In many jurisdictions, engineers can perform survey functions if those functions do not involve platting or the establishment or re-establishment of boundary or right-of-way lines or require legal descriptions indicating the specific location and boundary of real property. All this considered, an accurate map of existing subsurface facilities can be created only if it is surveyed and plotted or reported in a specific set of coordinate values that will correctly align or interface with the proposed site plan or engineering drawings.
So why do we call it SUE and why the need for an engineer? Certainly, if anything more than a geospatially accurate as-built report is required—such as the design of a new utility, the analysis of a conflict, or the space available for a new facility, a relocation design, a cost estimate, or a condition assessment—then an engineer must be involved.
However, it is important to understand that surveyors measure and report the geophysical position of objects that can be seen. In terms of utility infrastructure, those objects are things like valves, hydrants, meters, risers, hand holes, vaults, manholes, pedestals, cabinets, poles, etc. These measurements are performed to exacting standards and are generally accurate to within 0.2Õ horizontally and vertically.
The engineer becomes important to the equation when the interpretation of unseen utility designations is added to the survey. The engineer is responsible for those interpretations and must base those interpretations on knowledge of buried utility systems, utility components, and the construction thereof as well as a level of understanding for the geophysical detection processes utilized to designate the location of these unseen systems.
Bearing all this in mind, would it be more correct to consider SUE to be the intersection of engineering and surveying? SUE is the practice area where engineering professionals and geomatics professionals must intersect to derive the desired result: a geospatially accurate depiction of the utility infrastructure.
Nevertheless, questions remain as to which profession is more proper to house the practice of SUE. Would it be more correct to utilize a model like Australia and Europe wherein subsurface utility investigation is performed by a surveyor, and engineers are engaged to perform design, conflict analysis, and conflict resolution?
Very recently, I had the pleasure of interfacing with surveying professionals in Nigeria and South Africa, and I learned that Africa follows a nearly identical path to Australia. Subsurface utility investigations are entirely overseen by a surveying professional, and engineers are tasked with handling the design analysis after receiving the data from the surveyor.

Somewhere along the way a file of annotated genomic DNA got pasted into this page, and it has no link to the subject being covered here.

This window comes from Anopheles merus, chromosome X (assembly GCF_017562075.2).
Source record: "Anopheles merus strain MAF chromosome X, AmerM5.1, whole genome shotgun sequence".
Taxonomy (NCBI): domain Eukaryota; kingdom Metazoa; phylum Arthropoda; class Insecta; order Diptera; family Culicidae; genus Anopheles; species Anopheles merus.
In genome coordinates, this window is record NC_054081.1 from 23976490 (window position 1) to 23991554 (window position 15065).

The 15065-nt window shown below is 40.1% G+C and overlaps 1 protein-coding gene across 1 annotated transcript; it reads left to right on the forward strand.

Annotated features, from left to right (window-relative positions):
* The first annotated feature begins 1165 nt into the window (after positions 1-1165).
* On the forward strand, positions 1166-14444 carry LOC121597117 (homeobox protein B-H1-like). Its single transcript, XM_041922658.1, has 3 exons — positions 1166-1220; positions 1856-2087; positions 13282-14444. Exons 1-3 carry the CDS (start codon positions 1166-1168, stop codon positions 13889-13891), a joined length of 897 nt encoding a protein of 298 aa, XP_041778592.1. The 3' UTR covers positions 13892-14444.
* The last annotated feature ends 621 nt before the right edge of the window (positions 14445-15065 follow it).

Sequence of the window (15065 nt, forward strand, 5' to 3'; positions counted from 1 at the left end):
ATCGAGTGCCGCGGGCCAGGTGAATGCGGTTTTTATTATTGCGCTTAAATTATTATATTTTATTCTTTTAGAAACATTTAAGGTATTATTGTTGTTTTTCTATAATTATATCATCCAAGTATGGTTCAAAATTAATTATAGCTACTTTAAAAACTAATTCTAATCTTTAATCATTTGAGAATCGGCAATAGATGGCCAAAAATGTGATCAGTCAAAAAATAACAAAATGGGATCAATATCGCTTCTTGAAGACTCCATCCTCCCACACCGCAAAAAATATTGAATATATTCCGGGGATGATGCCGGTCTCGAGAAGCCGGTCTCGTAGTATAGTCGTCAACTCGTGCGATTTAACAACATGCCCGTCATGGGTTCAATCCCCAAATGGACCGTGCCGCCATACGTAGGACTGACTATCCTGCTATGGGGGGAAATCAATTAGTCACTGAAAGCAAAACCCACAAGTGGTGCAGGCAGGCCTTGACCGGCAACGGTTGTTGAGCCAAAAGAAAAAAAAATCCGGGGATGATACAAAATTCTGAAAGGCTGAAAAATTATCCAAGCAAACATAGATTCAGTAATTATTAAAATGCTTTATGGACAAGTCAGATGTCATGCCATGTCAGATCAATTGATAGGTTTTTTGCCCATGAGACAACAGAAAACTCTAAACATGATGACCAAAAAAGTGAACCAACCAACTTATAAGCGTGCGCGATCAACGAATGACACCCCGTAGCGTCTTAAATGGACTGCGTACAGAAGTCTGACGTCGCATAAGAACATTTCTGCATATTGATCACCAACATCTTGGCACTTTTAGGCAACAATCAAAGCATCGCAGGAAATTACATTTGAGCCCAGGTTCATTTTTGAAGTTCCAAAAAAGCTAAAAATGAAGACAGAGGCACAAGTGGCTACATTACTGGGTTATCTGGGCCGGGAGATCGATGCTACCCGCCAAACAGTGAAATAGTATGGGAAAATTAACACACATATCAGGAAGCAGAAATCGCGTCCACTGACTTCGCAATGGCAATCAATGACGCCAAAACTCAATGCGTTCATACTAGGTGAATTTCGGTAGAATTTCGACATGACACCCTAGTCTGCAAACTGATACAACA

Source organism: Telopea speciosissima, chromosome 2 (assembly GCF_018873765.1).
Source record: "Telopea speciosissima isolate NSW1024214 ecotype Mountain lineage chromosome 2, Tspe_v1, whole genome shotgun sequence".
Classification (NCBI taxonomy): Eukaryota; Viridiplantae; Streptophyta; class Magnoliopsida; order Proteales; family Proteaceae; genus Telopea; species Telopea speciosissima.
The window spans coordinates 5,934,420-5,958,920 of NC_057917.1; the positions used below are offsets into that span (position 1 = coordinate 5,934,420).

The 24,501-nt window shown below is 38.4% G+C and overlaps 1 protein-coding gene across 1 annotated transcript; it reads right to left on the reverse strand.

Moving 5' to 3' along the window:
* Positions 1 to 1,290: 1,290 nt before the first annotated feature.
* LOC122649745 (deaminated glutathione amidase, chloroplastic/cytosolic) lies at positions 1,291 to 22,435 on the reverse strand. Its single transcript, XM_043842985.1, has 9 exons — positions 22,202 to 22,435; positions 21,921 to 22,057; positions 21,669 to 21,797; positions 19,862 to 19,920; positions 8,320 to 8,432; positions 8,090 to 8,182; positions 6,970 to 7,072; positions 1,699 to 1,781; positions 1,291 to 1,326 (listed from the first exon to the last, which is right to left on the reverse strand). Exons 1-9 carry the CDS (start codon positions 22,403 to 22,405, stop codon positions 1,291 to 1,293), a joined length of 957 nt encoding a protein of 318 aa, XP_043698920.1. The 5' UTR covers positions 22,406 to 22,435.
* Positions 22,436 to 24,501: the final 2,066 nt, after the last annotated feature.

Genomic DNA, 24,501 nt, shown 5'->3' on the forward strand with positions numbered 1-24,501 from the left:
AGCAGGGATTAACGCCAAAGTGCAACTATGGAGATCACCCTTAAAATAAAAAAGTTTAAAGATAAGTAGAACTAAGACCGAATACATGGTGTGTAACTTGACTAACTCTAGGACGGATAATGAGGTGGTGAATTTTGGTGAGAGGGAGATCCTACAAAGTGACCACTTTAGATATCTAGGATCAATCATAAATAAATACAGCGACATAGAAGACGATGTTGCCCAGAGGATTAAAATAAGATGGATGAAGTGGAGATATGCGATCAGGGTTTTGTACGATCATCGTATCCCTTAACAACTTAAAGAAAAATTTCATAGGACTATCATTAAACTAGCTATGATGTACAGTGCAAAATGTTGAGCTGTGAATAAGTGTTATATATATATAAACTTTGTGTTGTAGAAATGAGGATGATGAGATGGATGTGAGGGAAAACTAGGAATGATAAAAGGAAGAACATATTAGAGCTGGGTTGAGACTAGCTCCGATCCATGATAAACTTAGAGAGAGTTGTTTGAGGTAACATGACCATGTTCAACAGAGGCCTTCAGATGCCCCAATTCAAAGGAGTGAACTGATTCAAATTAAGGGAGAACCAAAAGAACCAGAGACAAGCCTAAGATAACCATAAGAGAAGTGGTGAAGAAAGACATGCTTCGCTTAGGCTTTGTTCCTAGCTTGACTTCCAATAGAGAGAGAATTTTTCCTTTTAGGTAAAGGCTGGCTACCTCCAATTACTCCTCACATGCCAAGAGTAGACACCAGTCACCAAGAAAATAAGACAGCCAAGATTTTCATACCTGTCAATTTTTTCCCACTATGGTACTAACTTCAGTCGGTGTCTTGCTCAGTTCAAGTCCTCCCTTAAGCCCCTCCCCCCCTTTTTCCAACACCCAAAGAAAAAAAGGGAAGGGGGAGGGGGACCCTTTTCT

Perhaps SUE should be viewed as an available practice area for both the engineer and the surveyor who can demonstrate competency in the necessary areas: engineers competent in the required survey elements and surveyors competent in the required interpretive elements. Either practitioner signing and sealing a SUE deliverable is likely accepting some level of responsibility beyond the normal area of their licensure.
Certainly, much like the engineers who design subsurface systems, many surveying professionals have provided as-built services for utility systems and are familiar with utility construction and the components of utility systems. It is reasonable to believe that surveyors with demonstrated experience in utility surveying and utility designating can competently attest to the validity and accuracy of a SUE deliverable. To me and many of my colleagues, there is virtually no reason why a properly licensed and experienced geomatics professional cannot certify a SUE deliverable in any jurisdiction.
It is important to understand that SUE is more than an engineering practice, more than a survey practice, and more than a geophysical practice. SUE is the intersection of all these technical disciplines. The key to a complete and proper SUE deliverable is knowing and understanding what the end user of the data requires and involving the proper professionals to deliver the information required.
Recognizing and utilizing the expertise of the surveyor and the engineer, and consulting a geophysicist if needed, will provide the best opportunity for a highly accurate deliverable.